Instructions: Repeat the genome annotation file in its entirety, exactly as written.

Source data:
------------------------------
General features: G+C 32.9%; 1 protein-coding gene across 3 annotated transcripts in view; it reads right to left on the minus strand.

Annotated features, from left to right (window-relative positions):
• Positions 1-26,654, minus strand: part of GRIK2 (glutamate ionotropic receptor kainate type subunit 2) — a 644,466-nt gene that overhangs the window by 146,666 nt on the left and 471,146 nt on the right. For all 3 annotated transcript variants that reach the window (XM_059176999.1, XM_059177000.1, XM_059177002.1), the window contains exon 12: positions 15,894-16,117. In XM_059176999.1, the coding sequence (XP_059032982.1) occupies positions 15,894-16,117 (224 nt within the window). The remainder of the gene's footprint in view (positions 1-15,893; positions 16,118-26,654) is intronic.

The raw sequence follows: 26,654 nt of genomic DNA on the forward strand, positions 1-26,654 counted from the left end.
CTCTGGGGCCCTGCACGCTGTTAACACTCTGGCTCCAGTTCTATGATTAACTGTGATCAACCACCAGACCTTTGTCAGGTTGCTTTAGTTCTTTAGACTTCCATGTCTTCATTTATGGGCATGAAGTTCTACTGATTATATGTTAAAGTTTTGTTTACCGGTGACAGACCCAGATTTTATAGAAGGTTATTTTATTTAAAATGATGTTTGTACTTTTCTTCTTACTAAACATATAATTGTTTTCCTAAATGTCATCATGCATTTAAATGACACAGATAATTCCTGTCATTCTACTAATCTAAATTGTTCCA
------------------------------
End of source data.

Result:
General features: G+C 32.9%; 1 protein-coding gene across 3 annotated transcripts in view; it reads right to left on the minus strand.

Annotated features, from left to right (window-relative positions):
• Positions 1-26,654, minus strand: part of GRIK2 (glutamate ionotropic receptor kainate type subunit 2) — a 644,466-nt gene that overhangs the window by 146,666 nt on the left and 471,146 nt on the right. For all 3 annotated transcript variants that reach the window (XM_059176999.1, XM_059177000.1, XM_059177002.1), the window contains exon 12: positions 15,894-16,117. In XM_059176999.1, the coding sequence (XP_059032982.1) occupies positions 15,894-16,117 (224 nt within the window). The remainder of the gene's footprint in view (positions 1-15,893; positions 16,118-26,654) is intronic.

The raw sequence follows: 26,654 nt of genomic DNA on the forward strand, positions 1-26,654 counted from the left end.
CTCTGGGGCCCTGCACGCTGTTAACACTCTGGCTCCAGTTCTATGATTAACTGTGATCAACCACCAGACCTTTGTCAGGTTGCTTTAGTTCTTTAGACTTCCATGTCTTCATTTATGGGCATGAAGTTCTACTGATTATATGTTAAAGTTTTGTTTACCGGTGACAGACCCAGATTTTATAGAAGGTTATTTTATTTAAAATGATGTTTGTACTTTTCTTCTTACTAAACATATAATTGTTTTCCTAAATGTCATCATGCATTTAAATGACACAGATAATTCCTGTCATTCTACTAATCTAAATTGTTCCA